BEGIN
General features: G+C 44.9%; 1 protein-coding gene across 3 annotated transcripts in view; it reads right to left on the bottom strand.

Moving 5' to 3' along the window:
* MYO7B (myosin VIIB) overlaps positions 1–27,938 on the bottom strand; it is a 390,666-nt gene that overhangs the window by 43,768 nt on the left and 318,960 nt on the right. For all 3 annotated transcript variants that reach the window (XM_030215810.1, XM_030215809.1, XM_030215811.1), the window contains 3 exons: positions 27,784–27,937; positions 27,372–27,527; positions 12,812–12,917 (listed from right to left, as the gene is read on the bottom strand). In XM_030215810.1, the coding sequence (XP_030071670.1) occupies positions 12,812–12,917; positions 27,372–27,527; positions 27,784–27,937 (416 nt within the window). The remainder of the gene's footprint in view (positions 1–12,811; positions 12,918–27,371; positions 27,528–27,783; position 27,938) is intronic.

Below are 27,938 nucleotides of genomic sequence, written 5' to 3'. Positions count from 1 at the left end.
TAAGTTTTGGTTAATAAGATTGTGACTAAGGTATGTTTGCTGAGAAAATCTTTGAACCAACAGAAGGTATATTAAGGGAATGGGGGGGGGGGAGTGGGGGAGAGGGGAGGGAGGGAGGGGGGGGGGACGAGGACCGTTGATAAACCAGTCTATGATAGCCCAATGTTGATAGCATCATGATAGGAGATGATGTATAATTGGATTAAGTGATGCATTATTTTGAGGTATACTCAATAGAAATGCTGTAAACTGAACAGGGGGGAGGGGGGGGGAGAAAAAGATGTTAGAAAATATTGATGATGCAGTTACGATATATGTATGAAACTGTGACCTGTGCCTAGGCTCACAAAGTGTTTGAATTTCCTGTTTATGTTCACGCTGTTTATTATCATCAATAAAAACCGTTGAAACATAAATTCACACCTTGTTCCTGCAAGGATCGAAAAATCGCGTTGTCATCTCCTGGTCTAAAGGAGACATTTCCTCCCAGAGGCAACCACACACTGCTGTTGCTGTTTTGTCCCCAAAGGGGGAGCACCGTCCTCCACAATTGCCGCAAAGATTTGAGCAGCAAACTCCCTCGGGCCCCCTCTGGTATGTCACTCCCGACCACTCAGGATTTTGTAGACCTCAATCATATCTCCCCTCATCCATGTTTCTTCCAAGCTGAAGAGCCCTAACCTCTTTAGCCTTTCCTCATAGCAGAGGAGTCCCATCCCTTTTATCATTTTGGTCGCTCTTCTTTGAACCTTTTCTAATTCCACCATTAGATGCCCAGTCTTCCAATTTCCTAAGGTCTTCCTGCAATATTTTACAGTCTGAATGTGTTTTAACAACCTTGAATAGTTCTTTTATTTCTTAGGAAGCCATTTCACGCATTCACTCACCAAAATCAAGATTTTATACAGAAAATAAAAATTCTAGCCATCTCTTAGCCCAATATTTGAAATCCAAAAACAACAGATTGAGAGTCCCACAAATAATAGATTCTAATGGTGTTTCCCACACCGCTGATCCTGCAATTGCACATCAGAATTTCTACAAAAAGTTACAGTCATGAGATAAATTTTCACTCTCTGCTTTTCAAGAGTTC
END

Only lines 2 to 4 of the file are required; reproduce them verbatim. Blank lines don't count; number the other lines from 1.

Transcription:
Moving 5' to 3' along the window:
* MYO7B (myosin VIIB) overlaps positions 1–27,938 on the bottom strand; it is a 390,666-nt gene that overhangs the window by 43,768 nt on the left and 318,960 nt on the right. For all 3 annotated transcript variants that reach the window (XM_030215810.1, XM_030215809.1, XM_030215811.1), the window contains 3 exons: positions 27,784–27,937; positions 27,372–27,527; positions 12,812–12,917 (listed from right to left, as the gene is read on the bottom strand). In XM_030215810.1, the coding sequence (XP_030071670.1) occupies positions 12,812–12,917; positions 27,372–27,527; positions 27,784–27,937 (416 nt within the window). The remainder of the gene's footprint in view (positions 1–12,811; positions 12,918–27,371; positions 27,528–27,783; position 27,938) is intronic.

Below are 27,938 nucleotides of genomic sequence, written 5' to 3'. Positions count from 1 at the left end.